Mikasa Kaikan was introduced in Ginza Hyakuten’s famous column, “Hyakuten Saiten” as follows in the November 1955 edition:
“The deep-fried broiler chicken that catapulted Mikasa to fame is a unique product of this restaurant. The rustic beauty of eating it with our hands, not to mention the savor, allows it be true to its name. Their decision to introduce chicken on their menu was inspired by Ichizo Kobayashi’s notion of building a poultry farming-oriented nation. They have recently begun to serve Indian curry, a unique dish using various spices that is also enjoyed among food connoisseurs.”
Today, their curry is referred to along with the deep-fried broiler chicken as their featured dish.
An ad published in Ginza Hyakuten around 1955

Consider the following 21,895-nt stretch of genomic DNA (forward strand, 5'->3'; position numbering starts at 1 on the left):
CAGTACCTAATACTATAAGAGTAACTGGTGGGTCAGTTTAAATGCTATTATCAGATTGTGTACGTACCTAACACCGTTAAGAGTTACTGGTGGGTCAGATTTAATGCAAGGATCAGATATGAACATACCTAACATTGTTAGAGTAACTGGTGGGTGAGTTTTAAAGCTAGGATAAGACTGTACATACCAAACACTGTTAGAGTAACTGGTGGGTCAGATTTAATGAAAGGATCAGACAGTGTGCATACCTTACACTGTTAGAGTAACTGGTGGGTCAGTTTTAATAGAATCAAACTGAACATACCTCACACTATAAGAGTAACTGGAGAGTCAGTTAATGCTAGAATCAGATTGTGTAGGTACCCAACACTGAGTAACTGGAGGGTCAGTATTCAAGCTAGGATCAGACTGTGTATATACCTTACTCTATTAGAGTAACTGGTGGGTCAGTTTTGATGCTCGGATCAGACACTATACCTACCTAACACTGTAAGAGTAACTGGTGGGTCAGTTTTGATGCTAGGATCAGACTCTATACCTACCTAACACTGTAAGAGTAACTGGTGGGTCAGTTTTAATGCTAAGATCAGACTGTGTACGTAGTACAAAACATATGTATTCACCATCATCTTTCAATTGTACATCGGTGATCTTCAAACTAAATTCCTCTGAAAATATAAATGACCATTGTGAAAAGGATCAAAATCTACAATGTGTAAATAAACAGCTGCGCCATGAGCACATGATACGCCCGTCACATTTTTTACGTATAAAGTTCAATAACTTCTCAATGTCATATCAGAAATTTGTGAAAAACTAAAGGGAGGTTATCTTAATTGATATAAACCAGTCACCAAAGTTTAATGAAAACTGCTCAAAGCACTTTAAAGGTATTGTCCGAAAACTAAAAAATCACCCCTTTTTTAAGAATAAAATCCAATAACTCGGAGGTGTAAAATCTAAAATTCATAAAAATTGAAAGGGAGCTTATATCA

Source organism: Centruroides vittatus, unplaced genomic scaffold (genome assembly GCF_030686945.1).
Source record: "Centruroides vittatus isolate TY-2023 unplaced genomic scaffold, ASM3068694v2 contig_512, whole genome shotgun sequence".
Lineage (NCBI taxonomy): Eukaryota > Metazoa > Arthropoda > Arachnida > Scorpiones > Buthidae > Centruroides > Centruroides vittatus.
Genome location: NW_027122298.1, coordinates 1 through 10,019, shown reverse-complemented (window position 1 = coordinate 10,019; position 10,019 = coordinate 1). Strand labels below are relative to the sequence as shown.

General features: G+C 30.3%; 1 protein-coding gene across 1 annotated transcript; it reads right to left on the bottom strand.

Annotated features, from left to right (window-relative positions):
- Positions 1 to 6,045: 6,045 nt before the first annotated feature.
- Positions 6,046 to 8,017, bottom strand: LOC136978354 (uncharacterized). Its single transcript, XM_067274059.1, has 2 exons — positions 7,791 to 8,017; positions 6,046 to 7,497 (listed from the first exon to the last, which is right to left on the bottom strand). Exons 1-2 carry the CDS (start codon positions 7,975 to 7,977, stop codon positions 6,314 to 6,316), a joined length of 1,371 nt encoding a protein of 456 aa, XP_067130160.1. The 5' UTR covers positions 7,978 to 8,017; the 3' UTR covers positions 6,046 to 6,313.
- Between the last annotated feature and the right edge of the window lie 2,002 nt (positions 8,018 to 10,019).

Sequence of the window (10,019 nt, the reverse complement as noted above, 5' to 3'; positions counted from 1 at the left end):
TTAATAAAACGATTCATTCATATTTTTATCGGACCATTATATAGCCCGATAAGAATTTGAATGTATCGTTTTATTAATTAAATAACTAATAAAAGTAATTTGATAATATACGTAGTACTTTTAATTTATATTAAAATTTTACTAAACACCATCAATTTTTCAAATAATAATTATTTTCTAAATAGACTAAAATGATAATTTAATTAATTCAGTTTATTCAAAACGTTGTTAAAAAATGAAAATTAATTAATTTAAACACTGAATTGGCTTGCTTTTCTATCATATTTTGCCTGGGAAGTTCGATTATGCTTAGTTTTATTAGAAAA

I was granted the opportunity to interview Mr. Toshihiko Kawahara, chef and factory director, and Ms. Miwako Takei, in charge of public relations, in a private room on one of the upper floors of the building. Mr. Kawahara has known the restaurant’s kitchen from around 1975. Before discussing the cuisine served at Mikasa Kaikan, I asked them about the founder, Zennosuke Tani.
“When I first joined the company in 1975, he was still President, but he passed away the following year…”
It was just around then that I started to go to Mikasa Kaikan. Tani was a fascinating person. Allow me to quote a description of him provided in Tokyo Fubutsu Meibutsu-shi (Scenes and specialties of Tokyo) (by Keiji Isurugi, first edition published in 1951), which is quite amusing, although rather long.